"Our country was like a land of conquest and that affected users, consumers, the people, because they increased and increased electricity prices while subsidies were given to private companies. They abused so much that a Spanish company, Iberdrola, dared to offend Mexicans by hiring former President [Felipe] Calderón as an employee," said the President. In view of these comments, the Spanish company announced at the end of 2020 its intention to look to other markets in the face of the Mexican Administration's hostility.
Joe Biden's government has expressed its concern about this energy policy in a meeting held a month ago between trade representatives. Its implementation would also violate the agreement between the two countries and Canada, the Treaty between Mexico, the United States and Canada (T-MEC). This treaty entered into force on July 1, 2020, and Chapter 8 recognizes that Mexico "reserves its sovereign right to amend its constitution and national legislation," but would still be bound to respect private sector energy investments under the T-MEC.
The initiative targets one of the fundamental pillars of the energy reform pushed by Enrique Peña Nieto in 2013, the principle of "economic dispatch". Since this reform, the FEC has lost its monopoly over power generation and has been retreating in the face of the advance of renewable energies, whose electricity is on average cheaper than that produced by the state-owned company. According to the principle of economic dispatch, the most efficient plants were the first to upload their electricity to the grid. In this way, renewable energies and privately owned combined cycle power plants were favored. Meanwhile, the FEC's hydroelectric and thermoelectric plants, with higher production costs and more pollutants, were not given preference.
López Obrador considers that this reform granted "great privileges" to private companies and that it seriously harmed the FEC, as it was sometimes prevented from emptying its load. The new energy reform erases this principle, just as it eliminates from Article 4 of the Electricity Industry Law the reference that "the generation and commercialization of electricity are services that are provided under a free competition regime". Under the new scheme, the FEC's power plants, whose facilities are more obsolete, will be the first to dispatch. In addition to the ecological impact, this reform will also have a consequent economic impact on the sector.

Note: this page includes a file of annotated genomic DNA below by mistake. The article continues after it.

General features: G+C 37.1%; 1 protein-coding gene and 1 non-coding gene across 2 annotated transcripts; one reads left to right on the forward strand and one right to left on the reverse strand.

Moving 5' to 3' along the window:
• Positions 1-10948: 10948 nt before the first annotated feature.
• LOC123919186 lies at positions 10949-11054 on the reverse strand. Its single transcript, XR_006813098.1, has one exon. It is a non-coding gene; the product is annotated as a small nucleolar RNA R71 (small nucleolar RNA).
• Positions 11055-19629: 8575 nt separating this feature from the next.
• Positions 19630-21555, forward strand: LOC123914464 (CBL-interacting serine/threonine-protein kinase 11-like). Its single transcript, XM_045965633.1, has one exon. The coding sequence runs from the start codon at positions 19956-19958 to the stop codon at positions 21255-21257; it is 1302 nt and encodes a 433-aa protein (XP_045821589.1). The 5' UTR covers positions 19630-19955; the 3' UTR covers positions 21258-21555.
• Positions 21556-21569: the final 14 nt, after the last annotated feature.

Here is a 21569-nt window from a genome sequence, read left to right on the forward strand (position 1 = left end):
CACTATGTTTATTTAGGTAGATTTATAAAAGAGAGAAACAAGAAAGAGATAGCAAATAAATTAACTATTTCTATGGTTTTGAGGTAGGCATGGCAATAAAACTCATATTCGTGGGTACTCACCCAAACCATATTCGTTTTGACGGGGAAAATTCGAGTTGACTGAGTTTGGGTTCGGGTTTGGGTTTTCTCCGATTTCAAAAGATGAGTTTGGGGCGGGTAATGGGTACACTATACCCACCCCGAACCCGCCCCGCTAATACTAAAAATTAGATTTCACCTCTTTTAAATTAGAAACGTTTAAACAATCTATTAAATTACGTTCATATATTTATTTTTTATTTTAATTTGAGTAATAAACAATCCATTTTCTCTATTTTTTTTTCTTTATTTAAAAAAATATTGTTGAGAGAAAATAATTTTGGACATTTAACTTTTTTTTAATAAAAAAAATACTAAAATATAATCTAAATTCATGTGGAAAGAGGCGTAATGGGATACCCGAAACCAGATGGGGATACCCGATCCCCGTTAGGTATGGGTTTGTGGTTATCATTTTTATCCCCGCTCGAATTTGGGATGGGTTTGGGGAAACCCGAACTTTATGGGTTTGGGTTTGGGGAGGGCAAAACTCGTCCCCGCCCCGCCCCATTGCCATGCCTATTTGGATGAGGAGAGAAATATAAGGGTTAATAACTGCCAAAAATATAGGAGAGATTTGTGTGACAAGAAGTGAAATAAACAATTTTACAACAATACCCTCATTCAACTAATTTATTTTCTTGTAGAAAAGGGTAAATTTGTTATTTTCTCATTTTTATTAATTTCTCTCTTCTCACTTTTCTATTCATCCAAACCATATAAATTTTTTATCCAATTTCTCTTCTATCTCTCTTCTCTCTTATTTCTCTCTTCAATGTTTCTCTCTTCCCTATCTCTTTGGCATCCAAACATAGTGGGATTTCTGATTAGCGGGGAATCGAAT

As installed electricity capacity exceeds demand, it is likely that private plants, paradoxically the cleanest and cheapest, will be unable to dispatch. This would complicate the sustainability of the renewable plants that currently supply the wholesale electricity market and potentially threaten to raise the price of electricity. Faced with the widespread fear that private companies, currently responsible for most of Mexico's energy, will go bankrupt, López Obrador assures that the reform "is not for these private companies to disappear. No, they will continue. But we are going to put order so that 54% of the market corresponds to the FEC and 46% to private companies".
Beyond the ecological impact, the measure could have repercussions on Mexico's energy security. Israel Solorio, an expert from the National Autonomous University of Mexico, told BBC News that "it is positive that the State is trying to recover the leadership of the energy sector", but warns that "there are many criticisms to be made of the reform and how it is carried out, lacking a broad social discussion", "Sovereignty is not the same as energy security". Energy security requires a diversification of energy sources, something that is not currently contemplated in López Obrador's policy. Diversification of energy sources could avoid situations such as the one that occurred in February of this year, where 4.7 million users were left without electricity.